Premiums for fire, casualty and burglary insurance on business property are all deductible for tax purposes as trade or business expenses. If a business taxpayer has a self-insurance plan, however, all payments into the self-insurance reserve will not be tax-deductible for purposes; the actual losses incurred by the taxpayer would be the deductions.
Premiums for life-insurance are tax-deductible. But premiums paid on a policy covering the life of an officer, employee or other key person are not deductible if the business is a direct or indirect beneficiary under the policy. Premiums paid on a life insurance policy of which the business is a beneficiary are not deductible, since life-insurance proceeds would not have to be included in taxable income when received by the company.
Before speaking with an insurance representative, write down a clear statement of your expectations.
Do not withhold any important information from your insurance representative about your business and its exposure to loss. Treat the individual as a professional helper.
Get at least three competitive bids using brokers, direct agents and independent agents. Note the interest that the representative takes in loss prevention and suggestions for specialty coverage.
Avoid duplication and overlap in policies; you will be paying for insurance you do not need.
Ask your insurance firm if it’s an “admitted insurance company.” If so, it should have a solvency fund should a catastrophe put the insurance company in danger of going under. An unadmitted carrier has no such solvency fund.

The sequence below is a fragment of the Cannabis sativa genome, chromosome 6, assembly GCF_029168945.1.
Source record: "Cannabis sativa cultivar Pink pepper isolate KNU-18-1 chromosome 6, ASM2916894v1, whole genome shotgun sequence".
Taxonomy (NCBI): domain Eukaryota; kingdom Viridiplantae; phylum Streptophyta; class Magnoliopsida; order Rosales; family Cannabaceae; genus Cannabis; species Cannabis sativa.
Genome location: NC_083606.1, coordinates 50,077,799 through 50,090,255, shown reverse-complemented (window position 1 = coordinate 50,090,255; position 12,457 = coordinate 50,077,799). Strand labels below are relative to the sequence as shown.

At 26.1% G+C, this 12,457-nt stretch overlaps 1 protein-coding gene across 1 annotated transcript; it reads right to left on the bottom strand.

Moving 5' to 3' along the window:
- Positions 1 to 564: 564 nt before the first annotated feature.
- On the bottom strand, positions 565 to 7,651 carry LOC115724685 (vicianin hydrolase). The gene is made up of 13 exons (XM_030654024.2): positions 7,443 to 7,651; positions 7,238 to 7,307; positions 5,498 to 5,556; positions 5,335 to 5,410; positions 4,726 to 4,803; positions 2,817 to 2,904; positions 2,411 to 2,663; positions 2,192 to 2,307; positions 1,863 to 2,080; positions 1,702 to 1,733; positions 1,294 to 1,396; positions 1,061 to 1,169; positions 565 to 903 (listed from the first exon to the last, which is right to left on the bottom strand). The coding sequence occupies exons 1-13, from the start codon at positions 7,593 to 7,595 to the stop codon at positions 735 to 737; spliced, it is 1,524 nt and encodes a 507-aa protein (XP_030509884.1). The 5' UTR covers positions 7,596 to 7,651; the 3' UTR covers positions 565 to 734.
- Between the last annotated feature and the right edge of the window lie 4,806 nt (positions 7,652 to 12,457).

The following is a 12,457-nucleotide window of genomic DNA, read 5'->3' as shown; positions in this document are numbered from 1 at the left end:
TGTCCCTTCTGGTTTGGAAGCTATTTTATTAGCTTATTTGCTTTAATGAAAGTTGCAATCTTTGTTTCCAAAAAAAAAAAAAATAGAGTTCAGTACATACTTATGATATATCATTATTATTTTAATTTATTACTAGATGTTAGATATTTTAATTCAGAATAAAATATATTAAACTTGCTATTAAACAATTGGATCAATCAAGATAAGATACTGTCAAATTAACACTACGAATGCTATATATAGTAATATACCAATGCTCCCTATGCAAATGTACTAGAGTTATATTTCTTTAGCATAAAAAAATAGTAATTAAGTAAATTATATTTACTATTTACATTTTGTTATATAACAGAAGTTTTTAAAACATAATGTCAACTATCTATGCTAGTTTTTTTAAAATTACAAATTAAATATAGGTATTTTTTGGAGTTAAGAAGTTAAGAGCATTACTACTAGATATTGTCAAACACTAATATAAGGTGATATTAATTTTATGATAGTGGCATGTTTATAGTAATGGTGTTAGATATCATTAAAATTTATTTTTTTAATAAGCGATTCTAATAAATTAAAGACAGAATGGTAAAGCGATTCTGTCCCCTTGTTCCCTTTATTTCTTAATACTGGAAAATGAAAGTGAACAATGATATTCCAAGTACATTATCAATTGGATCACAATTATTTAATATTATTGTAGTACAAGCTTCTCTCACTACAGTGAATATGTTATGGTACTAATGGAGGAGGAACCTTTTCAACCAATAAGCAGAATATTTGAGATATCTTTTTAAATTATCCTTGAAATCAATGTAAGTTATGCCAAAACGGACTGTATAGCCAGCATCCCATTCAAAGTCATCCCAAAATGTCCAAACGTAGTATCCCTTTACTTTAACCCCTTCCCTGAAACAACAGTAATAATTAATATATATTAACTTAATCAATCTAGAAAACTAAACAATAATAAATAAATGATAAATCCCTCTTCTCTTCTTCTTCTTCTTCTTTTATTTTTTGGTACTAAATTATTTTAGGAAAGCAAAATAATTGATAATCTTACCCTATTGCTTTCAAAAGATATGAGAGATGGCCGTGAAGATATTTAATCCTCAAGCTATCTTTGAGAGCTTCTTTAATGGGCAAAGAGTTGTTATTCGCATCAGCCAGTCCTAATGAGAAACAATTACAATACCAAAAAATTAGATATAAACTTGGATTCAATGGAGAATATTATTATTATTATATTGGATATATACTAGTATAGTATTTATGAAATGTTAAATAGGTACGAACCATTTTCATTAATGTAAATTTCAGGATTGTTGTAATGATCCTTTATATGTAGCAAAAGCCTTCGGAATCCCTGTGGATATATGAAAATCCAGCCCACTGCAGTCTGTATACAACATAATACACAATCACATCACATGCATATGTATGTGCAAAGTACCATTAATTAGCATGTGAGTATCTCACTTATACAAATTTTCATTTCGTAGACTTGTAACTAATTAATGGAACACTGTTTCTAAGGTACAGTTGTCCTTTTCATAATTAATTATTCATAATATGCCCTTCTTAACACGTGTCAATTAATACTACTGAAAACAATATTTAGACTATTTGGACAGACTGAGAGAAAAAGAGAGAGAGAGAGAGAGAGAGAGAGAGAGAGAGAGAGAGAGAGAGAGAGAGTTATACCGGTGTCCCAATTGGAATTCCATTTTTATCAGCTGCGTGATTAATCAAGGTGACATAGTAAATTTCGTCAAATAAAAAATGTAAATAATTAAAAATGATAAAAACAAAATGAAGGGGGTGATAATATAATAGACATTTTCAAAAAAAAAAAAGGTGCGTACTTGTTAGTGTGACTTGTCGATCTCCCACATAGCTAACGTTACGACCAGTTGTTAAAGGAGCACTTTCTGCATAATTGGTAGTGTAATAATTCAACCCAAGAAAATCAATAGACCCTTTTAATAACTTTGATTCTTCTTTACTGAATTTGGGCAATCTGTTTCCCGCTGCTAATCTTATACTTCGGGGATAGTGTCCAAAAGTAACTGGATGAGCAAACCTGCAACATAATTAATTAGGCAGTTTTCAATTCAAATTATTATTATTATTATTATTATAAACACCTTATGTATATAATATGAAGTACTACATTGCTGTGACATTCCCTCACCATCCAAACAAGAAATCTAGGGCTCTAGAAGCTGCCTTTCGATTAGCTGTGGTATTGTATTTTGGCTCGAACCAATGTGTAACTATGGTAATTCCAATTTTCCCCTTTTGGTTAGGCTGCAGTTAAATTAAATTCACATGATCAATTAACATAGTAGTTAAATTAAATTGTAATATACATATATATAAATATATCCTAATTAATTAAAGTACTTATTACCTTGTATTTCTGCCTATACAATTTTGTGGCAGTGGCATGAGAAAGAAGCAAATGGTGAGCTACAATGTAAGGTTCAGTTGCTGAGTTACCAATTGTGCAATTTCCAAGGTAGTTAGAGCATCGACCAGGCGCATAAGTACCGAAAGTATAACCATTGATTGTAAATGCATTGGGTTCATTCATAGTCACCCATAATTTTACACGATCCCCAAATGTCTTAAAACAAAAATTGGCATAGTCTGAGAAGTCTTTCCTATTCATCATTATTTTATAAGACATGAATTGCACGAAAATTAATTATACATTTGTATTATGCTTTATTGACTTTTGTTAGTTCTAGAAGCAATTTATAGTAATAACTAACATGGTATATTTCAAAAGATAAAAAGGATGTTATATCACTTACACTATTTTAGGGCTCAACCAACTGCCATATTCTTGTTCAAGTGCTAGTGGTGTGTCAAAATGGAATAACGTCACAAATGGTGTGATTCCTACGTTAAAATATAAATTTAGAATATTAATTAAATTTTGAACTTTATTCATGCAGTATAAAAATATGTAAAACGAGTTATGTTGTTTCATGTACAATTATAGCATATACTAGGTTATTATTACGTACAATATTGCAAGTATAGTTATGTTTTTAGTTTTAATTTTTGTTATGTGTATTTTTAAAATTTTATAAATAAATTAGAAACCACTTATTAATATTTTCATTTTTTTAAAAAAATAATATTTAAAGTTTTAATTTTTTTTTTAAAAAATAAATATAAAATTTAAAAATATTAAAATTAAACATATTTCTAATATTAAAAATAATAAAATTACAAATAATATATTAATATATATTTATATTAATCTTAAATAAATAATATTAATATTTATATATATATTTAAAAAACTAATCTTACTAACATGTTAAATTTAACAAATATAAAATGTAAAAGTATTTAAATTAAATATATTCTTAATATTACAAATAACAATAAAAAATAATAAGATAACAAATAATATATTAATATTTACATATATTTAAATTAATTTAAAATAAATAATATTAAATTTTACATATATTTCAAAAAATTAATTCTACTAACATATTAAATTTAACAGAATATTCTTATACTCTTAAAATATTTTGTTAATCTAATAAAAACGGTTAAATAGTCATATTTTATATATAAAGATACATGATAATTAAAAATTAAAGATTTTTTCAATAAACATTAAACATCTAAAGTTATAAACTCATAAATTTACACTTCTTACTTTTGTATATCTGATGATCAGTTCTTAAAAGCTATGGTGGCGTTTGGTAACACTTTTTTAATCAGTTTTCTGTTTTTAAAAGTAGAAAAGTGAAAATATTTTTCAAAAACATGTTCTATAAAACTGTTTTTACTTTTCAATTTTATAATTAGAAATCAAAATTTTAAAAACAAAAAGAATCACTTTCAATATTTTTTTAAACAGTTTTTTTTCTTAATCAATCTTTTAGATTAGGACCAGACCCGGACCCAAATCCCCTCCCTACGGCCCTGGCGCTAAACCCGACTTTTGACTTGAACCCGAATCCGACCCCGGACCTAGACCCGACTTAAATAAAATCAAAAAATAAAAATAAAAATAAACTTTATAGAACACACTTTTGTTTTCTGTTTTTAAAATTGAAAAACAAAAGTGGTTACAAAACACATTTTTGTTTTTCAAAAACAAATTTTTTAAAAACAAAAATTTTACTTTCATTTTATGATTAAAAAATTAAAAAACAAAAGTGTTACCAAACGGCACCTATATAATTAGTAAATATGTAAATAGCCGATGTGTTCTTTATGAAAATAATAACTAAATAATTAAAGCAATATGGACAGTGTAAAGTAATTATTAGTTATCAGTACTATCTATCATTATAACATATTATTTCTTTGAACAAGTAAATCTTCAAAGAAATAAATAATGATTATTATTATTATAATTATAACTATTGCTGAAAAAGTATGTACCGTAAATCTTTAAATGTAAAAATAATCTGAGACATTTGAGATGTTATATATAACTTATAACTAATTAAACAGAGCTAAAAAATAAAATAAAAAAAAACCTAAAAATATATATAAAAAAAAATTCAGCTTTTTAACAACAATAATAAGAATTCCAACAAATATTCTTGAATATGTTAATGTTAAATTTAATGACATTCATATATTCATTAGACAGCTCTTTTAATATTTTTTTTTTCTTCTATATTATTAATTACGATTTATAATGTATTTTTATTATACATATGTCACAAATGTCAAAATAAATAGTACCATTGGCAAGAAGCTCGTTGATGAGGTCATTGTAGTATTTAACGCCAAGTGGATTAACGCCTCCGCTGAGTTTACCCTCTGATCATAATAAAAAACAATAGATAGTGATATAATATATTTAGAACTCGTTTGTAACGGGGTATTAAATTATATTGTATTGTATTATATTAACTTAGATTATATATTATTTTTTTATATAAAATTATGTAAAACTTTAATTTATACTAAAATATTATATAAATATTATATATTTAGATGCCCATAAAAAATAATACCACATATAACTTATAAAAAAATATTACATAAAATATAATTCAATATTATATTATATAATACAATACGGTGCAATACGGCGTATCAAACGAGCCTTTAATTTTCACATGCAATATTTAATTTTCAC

The small businessperson should not consider any form of self-insurance. The pool of funds necessary to safely insure losses is extraordinarily large.
Get your insurance coverage reassessed on an annual basis. As your firm grows, so do your needs and potential liabilities. Underinsurance ranks as a major problem with expanding firms. Get an independent appraiser to value your property; if it has been more than five years since it was last appraised, chance are you’re in for a surprise.
Keep complete records of your insurance policies, premiums paid, itemized losses and loss recoveries. This information will help you get better coverage at lower costs in the future.
Virtually all policies require notification of an accident within 24, 48 or 72 hours of the incident. The claim itself does not necessarily have to filed at this time. Failure to report the loss may nullify your right to recovery.
There must be come proof of loss, though you will have a reasonable period to provide documentation if needed.
The insurer usually has three options when it comes to fulfilling the terms of a replacement policy: paying cash, repairing the insured item, or replacing the insured item with one of similar quality. Don’t hesitate to let the insurer know if you prefer one of these reimbursement methods.
Disputes regarding the amount of the settlement are put to arbitration. Thus an independent appraiser acts as judge in the conflict Don’t hesitate to use this system of resolving differences. If a compromise cannot be found, a lawsuit can be initiated.